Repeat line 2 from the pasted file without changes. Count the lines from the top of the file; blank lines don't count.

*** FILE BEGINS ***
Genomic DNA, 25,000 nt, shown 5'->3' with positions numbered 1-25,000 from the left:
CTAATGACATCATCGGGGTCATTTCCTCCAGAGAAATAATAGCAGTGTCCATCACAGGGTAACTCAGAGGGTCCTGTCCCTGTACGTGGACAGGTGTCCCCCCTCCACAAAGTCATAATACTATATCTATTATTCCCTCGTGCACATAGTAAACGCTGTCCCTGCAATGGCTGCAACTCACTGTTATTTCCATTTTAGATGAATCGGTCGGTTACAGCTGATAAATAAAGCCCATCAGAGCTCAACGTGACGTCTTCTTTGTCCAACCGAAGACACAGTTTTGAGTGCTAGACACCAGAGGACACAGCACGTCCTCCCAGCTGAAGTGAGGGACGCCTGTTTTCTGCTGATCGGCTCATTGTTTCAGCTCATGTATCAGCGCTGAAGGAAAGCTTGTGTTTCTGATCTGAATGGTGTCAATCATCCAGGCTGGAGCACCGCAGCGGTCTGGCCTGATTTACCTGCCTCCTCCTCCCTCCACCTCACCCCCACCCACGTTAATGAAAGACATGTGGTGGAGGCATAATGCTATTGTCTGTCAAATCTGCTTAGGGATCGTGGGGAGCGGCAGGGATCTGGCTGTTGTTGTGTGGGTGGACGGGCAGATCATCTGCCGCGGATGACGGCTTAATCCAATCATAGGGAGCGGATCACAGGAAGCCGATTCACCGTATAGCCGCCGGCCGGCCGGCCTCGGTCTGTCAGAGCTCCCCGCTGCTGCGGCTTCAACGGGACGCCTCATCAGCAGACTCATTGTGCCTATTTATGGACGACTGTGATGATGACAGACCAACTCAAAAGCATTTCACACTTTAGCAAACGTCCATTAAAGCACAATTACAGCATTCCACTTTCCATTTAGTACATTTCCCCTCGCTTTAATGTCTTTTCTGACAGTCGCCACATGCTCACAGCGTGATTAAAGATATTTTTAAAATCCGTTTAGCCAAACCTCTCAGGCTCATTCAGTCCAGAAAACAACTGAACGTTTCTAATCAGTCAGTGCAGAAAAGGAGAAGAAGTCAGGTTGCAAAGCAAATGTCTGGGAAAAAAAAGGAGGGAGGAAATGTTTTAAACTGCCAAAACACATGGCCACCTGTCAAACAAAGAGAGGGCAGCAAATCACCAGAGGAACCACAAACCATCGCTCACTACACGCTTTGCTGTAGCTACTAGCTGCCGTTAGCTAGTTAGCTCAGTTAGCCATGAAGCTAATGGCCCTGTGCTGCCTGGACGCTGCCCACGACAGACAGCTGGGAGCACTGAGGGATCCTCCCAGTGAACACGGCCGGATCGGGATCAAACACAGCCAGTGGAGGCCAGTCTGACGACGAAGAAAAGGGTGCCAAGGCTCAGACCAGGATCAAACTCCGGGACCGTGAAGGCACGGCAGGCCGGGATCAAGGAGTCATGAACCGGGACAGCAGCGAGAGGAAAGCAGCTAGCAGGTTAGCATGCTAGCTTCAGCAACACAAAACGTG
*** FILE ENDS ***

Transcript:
CTAATGACATCATCGGGGTCATTTCCTCCAGAGAAATAATAGCAGTGTCCATCACAGGGTAACTCAGAGGGTCCTGTCCCTGTACGTGGACAGGTGTCCCCCCTCCACAAAGTCATAATACTATATCTATTATTCCCTCGTGCACATAGTAAACGCTGTCCCTGCAATGGCTGCAACTCACTGTTATTTCCATTTTAGATGAATCGGTCGGTTACAGCTGATAAATAAAGCCCATCAGAGCTCAACGTGACGTCTTCTTTGTCCAACCGAAGACACAGTTTTGAGTGCTAGACACCAGAGGACACAGCACGTCCTCCCAGCTGAAGTGAGGGACGCCTGTTTTCTGCTGATCGGCTCATTGTTTCAGCTCATGTATCAGCGCTGAAGGAAAGCTTGTGTTTCTGATCTGAATGGTGTCAATCATCCAGGCTGGAGCACCGCAGCGGTCTGGCCTGATTTACCTGCCTCCTCCTCCCTCCACCTCACCCCCACCCACGTTAATGAAAGACATGTGGTGGAGGCATAATGCTATTGTCTGTCAAATCTGCTTAGGGATCGTGGGGAGCGGCAGGGATCTGGCTGTTGTTGTGTGGGTGGACGGGCAGATCATCTGCCGCGGATGACGGCTTAATCCAATCATAGGGAGCGGATCACAGGAAGCCGATTCACCGTATAGCCGCCGGCCGGCCGGCCTCGGTCTGTCAGAGCTCCCCGCTGCTGCGGCTTCAACGGGACGCCTCATCAGCAGACTCATTGTGCCTATTTATGGACGACTGTGATGATGACAGACCAACTCAAAAGCATTTCACACTTTAGCAAACGTCCATTAAAGCACAATTACAGCATTCCACTTTCCATTTAGTACATTTCCCCTCGCTTTAATGTCTTTTCTGACAGTCGCCACATGCTCACAGCGTGATTAAAGATATTTTTAAAATCCGTTTAGCCAAACCTCTCAGGCTCATTCAGTCCAGAAAACAACTGAACGTTTCTAATCAGTCAGTGCAGAAAAGGAGAAGAAGTCAGGTTGCAAAGCAAATGTCTGGGAAAAAAAAGGAGGGAGGAAATGTTTTAAACTGCCAAAACACATGGCCACCTGTCAAACAAAGAGAGGGCAGCAAATCACCAGAGGAACCACAAACCATCGCTCACTACACGCTTTGCTGTAGCTACTAGCTGCCGTTAGCTAGTTAGCTCAGTTAGCCATGAAGCTAATGGCCCTGTGCTGCCTGGACGCTGCCCACGACAGACAGCTGGGAGCACTGAGGGATCCTCCCAGTGAACACGGCCGGATCGGGATCAAACACAGCCAGTGGAGGCCAGTCTGACGACGAAGAAAAGGGTGCCAAGGCTCAGACCAGGATCAAACTCCGGGACCGTGAAGGCACGGCAGGCCGGGATCAAGGAGTCATGAACCGGGACAGCAGCGAGAGGAAAGCAGCTAGCAGGTTAGCATGCTAGCTTCAGCAACACAAAACGTG